This is the time of year when green thumbs and gardening novices alike storm the home improvement store’s gardening section and attempt to start a vegetable garden. It’s an old tradition to plant a summer garden. And while it may seem a tad romantic to have a Martha Stewart-styled vegetable garden, for many people it seems highly unattainable.
And I think that’s a shame.
We complain about models being photoshopped on magazine covers, right? Well, I for one will add to that complaint the pictures of unattainably beautiful gardens in magazines. They can be quite attractive, but honestly, that isn’t the ultimate goal.
One of the healthiest things you can do for your body, psyche, and soul is to plant a garden that mixes the edible with the inedible. Whether that garden is huge and abundant or it’s the community garden in an urban setting you have to take a bus to get to, gardening is in my mind, a fundamental connection we can all have with understanding the importance of eating good food.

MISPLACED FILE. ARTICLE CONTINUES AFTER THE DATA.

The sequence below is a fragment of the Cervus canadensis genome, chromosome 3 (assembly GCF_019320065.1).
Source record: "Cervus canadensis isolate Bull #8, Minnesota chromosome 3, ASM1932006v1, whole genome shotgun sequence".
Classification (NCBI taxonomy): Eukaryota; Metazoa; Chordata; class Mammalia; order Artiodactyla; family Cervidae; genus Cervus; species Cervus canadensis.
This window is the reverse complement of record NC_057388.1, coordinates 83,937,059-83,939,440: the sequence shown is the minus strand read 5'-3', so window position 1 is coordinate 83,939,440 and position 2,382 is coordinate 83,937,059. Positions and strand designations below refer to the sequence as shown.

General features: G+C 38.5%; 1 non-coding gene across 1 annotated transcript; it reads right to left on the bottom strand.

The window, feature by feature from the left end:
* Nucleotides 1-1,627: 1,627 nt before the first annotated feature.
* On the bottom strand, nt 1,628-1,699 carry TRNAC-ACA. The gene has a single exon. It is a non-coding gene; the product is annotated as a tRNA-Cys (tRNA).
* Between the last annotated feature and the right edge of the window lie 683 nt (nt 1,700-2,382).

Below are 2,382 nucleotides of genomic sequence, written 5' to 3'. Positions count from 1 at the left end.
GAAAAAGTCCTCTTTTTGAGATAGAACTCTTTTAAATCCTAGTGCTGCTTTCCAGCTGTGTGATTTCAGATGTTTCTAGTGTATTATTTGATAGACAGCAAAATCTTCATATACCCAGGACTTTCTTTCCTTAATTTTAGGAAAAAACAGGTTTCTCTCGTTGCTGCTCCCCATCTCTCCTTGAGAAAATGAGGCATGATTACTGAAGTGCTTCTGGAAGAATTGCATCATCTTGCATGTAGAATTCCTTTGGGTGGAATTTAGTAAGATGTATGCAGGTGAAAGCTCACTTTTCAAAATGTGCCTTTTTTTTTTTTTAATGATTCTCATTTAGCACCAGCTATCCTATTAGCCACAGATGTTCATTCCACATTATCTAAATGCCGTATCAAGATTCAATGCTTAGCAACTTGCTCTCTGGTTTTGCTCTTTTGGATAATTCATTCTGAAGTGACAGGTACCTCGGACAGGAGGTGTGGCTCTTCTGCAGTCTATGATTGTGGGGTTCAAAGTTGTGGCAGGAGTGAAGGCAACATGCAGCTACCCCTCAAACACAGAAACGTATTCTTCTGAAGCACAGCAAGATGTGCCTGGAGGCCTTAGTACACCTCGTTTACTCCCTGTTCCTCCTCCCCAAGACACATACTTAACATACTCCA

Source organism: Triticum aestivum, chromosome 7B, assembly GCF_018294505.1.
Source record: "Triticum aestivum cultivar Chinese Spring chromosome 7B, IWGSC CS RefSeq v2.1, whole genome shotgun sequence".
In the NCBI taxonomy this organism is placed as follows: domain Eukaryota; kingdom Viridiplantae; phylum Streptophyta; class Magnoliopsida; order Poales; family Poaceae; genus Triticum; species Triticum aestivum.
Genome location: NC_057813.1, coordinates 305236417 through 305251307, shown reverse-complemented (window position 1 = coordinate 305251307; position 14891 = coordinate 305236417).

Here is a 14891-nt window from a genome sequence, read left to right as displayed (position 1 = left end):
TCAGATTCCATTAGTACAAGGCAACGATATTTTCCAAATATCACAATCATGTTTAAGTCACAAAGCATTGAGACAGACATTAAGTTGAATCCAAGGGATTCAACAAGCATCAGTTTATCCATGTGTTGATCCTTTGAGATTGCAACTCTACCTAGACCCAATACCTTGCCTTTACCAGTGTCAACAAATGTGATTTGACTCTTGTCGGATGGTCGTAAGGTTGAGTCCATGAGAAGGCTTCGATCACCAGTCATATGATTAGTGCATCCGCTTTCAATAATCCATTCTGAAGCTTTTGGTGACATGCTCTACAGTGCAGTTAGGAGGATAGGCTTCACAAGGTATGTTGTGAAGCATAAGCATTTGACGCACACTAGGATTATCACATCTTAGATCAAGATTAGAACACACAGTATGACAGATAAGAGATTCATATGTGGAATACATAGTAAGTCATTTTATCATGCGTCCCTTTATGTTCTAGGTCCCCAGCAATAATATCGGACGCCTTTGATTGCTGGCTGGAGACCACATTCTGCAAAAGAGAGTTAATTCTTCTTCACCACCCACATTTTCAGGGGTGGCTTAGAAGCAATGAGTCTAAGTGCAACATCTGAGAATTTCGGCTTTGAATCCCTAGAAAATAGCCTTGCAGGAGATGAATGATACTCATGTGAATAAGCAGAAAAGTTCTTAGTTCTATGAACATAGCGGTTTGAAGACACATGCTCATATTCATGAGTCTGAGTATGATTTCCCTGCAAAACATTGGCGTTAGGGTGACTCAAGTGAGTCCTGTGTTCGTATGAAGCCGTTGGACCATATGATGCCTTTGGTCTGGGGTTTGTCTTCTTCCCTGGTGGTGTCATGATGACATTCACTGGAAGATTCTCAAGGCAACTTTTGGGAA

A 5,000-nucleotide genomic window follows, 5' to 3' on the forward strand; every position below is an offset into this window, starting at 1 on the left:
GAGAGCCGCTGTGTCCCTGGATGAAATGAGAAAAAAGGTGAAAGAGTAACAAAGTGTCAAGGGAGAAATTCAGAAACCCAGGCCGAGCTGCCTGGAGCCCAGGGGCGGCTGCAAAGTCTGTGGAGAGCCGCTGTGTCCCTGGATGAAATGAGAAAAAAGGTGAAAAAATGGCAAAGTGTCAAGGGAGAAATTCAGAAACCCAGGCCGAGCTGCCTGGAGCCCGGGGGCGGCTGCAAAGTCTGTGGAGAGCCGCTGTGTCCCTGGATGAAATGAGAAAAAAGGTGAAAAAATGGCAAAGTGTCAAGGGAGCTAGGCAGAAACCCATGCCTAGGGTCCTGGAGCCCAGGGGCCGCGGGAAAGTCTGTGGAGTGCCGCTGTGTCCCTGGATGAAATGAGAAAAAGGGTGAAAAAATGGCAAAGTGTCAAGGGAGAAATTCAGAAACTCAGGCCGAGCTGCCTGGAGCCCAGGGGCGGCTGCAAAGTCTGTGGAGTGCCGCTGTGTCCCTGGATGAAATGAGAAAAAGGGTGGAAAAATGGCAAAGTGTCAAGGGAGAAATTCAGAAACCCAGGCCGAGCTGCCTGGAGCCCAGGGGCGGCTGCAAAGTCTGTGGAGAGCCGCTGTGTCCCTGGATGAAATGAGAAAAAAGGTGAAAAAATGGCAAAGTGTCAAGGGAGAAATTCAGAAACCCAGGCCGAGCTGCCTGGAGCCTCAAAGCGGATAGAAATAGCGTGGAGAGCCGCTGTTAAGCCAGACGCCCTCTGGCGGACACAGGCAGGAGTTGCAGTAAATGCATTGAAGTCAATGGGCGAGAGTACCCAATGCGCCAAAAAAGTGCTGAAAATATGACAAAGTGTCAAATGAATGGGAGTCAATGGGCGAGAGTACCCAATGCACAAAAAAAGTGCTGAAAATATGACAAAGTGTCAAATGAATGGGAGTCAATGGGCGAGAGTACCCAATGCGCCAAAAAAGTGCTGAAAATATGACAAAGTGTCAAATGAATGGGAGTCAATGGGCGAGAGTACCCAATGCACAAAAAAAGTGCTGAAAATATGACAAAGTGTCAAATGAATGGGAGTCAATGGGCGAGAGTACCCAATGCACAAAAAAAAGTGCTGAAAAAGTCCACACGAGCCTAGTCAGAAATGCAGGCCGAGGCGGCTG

When it’s grown and cultivated by your own hands, the appreciation for that first green bean or tomato is celebrated with pictures on Facebook and a somewhat braggadocios sentence or two to display your gardening prowess– look at me, I’m a farmer!
I have yet to see pictures on Facebook of food bought at the grocery store. Growing your own food turns the monotony of opening the fridge, pulling out something you bought from the grocery store, cooking it, and eating it every day into a primal experience on many levels. There’s simply nothing like it.
Connect to the source of your food this year and try a little garden. You don’t have to plow up the backyard or even build a raised bed. Just throw some zucchini in between the petunias and impatiens and put a pretty tomato plant in a planter. With a little creativity and thinking outside of the norm, we can all enjoy a bountiful garden.
Need some inspiration to use up those garden goodies? Try our Vegetarian ebook!
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